Showing posts with label Landscape. Show all posts
Showing posts with label Landscape. Show all posts

Saturday, November 21, 2020

Sunlit Lawn - Central Park

On A Clear Day


New York's Central Park is a busy place. This lawn is typically full of people, hundreds of people who come here to read, sunbathe, toss footballs and Frisbees, or just to enjoy some fresh air while spending time with friends.

On this day, too, the people where there. They were behind me, crammed onto smaller patches of grass. The park was not nearly as peaceful as it seems in the photo.

Nevertheless, and to my great delight, this popular meadow was closed. I'm not sure why; I didn't take time to read the sign. I saw the opportunity to take a very special photo of a park without people, and I got to work on that. 

The weather was perfectly clear. The grass was an amazing rich green for late in the season. And that streak of sunlight channeling through the buildings, that was just pure magic.

This is my favorite photo of the year.



a photo of a sunlit meadow in central park new york
Sunlit Meadow - Central Park




Camera:    Sony a7R IV
Lens:        Canon TS-E 24mm f/3.5L


Wishing you great light and meaningful moments!

Copyright © 2020 Daniel R. South
www.dansouthphoto.com
All Rights Reserved



Wednesday, May 27, 2020

Big Sur Coast At Sunset

Last Light At Land's End



a photo of the big sur coast at sunset california
Big Sur Coast At Sunset




Camera:    Nikon D810
Lens:        Nikon AF-S 24-70mm f/2.8G ED


Wishing you great light and meaningful moments!

Copyright 2020 Daniel R. South
All Rights Reserved


Saturday, November 10, 2018

Twilight Tranquility

Last Light On Florida's Gulf Coast



a photo of a person on a florida beach taking a photo with a mobile phone at twilight
Twilight Tranquility



Camera:    Sony a7R III
Lens:        Sony FE 16-35mm f/2.8 GM


Wishing you great light and meaningful moments!

Copyright 2018 Daniel R. South
All Rights Reserved




Sunday, October 21, 2018

Florida Fishing Pier In Black and White

Mood And Motion



a photo of a fishing pier on a florida beach in black and white
Florida Fishing Pier in Black and White



The black and white rendering brings out the drama of the clouds and the waves as a storm brews over the Gulf of Mexico.


Camera:    Sony a7R III
Lens:        Sony FE 16-35mm f/2.8 GM

Black and White conversion in Adobe Lightroom

Wishing you great light and meaningful moments!

Copyright 2018 Daniel R. South
All Rights Reserved



Saturday, November 25, 2017

November Morning on the Big Sur Coast

Adventures In Black And White


I had intended to take some black and white seascape photos on my recent trip to California. Actually, I had been planning this for about two years. 


While I was out there, someone nominated me for the "7 days, no explanations" fad. So, in addition to these shots crafted meticulously with camera, tripod, and special long-exposure filters, I had fun taking some quick snaps with my iPhone.



a photo of the big sur coast in black and white by daniel south photography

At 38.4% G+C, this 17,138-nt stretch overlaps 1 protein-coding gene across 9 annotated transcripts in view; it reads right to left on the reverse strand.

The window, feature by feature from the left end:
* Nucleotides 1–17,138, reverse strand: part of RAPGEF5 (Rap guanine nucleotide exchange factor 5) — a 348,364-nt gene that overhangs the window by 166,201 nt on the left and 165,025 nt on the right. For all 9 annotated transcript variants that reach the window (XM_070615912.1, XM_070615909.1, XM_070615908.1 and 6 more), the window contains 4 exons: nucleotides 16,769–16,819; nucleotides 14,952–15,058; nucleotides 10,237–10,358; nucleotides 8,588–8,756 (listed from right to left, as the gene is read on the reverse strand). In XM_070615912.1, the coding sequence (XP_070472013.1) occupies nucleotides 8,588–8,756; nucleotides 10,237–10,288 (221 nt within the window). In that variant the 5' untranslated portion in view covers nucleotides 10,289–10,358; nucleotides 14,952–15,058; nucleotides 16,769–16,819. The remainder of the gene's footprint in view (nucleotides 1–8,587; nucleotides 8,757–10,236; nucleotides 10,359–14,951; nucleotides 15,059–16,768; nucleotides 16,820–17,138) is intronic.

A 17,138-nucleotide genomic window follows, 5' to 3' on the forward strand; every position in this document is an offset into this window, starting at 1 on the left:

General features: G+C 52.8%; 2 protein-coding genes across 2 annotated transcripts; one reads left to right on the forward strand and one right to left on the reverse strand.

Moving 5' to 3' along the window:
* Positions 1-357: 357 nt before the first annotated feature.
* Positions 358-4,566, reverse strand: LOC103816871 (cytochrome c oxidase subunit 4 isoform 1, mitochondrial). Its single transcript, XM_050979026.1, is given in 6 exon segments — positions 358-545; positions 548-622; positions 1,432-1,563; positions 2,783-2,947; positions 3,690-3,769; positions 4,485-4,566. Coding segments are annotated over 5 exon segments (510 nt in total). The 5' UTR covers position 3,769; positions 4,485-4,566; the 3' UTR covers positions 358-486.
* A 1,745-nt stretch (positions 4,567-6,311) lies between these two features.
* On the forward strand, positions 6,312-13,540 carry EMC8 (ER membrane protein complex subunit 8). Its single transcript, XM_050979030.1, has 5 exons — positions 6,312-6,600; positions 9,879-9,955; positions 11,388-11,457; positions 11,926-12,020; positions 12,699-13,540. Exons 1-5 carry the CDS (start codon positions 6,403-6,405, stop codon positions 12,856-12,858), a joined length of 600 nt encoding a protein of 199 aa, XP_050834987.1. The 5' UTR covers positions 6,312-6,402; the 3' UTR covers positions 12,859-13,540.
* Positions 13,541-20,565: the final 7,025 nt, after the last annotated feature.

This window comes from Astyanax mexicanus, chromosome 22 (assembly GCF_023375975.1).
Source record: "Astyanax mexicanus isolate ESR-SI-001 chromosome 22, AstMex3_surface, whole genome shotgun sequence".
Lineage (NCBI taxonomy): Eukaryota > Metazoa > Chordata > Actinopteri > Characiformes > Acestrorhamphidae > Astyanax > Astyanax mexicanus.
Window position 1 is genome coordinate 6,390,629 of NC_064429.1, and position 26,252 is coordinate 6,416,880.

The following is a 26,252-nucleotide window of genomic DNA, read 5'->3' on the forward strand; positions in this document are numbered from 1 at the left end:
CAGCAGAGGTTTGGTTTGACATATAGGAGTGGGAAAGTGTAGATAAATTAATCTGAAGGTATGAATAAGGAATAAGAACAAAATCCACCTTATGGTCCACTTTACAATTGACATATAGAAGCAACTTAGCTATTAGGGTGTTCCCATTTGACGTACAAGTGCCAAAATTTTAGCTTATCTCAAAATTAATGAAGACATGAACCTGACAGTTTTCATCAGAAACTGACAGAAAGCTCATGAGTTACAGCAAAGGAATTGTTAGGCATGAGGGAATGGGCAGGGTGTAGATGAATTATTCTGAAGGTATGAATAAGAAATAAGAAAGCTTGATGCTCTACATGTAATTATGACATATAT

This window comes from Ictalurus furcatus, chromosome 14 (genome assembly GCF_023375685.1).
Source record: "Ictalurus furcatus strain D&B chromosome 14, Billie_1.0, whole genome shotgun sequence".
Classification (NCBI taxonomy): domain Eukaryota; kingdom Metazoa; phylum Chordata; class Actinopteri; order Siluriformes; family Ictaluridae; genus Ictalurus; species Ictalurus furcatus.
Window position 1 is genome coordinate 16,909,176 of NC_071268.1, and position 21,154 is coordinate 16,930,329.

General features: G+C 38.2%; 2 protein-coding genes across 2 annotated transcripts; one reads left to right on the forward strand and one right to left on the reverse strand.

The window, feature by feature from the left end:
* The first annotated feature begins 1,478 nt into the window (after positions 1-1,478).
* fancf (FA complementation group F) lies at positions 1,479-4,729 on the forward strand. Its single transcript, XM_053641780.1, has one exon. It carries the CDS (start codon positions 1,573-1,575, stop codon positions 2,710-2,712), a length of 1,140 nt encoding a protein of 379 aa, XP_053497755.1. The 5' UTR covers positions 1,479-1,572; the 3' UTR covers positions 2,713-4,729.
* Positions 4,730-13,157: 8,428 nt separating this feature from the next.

It's funny how things work out. Fortunately, people seem to be enjoying all of the shots, even the ones from my phone. 



Camera:    Sony a7R II
Lens:        Sony FE 70-200mm f/4 G OSS

Wishing you great light and meaningful moments!

Copyright 2017 Daniel R. South
All Rights Reserved


Wednesday, November 15, 2017

Sunset Over Point Lobos - Carmel, California

Coast Highway Detour

In May of 2017, a massive landslide destroyed a significant portion of California's coastal highway south of Big Sur. Six months later, the roadway is still closed and may remain closed for another year. Motorists are forced to follow a very long detour along an inland route.

I arrived in Carmel later than expected due to delays incurred along this detour. Desperate to grab a shot of something (anything) before the last light faded, I parked by the outlet of the Carmel River, grabbed my camera, and pushed through a thicket of poison oak to find a vantage point on the beach.

I set my tripod up as quickly as I could and composed a frame with the line of the beach running through the foreground. I focused on the distant trees, locked it in, and bracketed a few exposures before the light disappeared.



a photo of a sunset over point lobos near carmel california
Sunset Over Point Lobos - Carmel, California



It's amazing how often you have to scramble like mad in order to capture a landscape photo. The landscape doesn't move around, but the light can change rapidly. Miss that light by a few seconds, and you'll lose your chance completely.


Camera:    Sony A7R II
Lens:        Sony FE 16-35mm f/2.8 GM

Wishing you great light and meaningful moments!

Copyright 2017 Daniel R. South
All Rights Reserved


Thursday, July 20, 2017

Desert Highway - Death Valley

Converging Lines and Calculated Risks

I made my first trip to Death Valley on a clear day in June when the temperature hit 122 F. I had recently become a photography enthusiast and wanted to capture some images of this majestic wilderness. 

In extreme temperatures, however, one shouldn't venture too far from the car. I made an attempt to hike to the Mesquite dunes but turned back quickly due to concerns over dehydration and heat exhaustion. For the rest of the day, I stayed close to the car.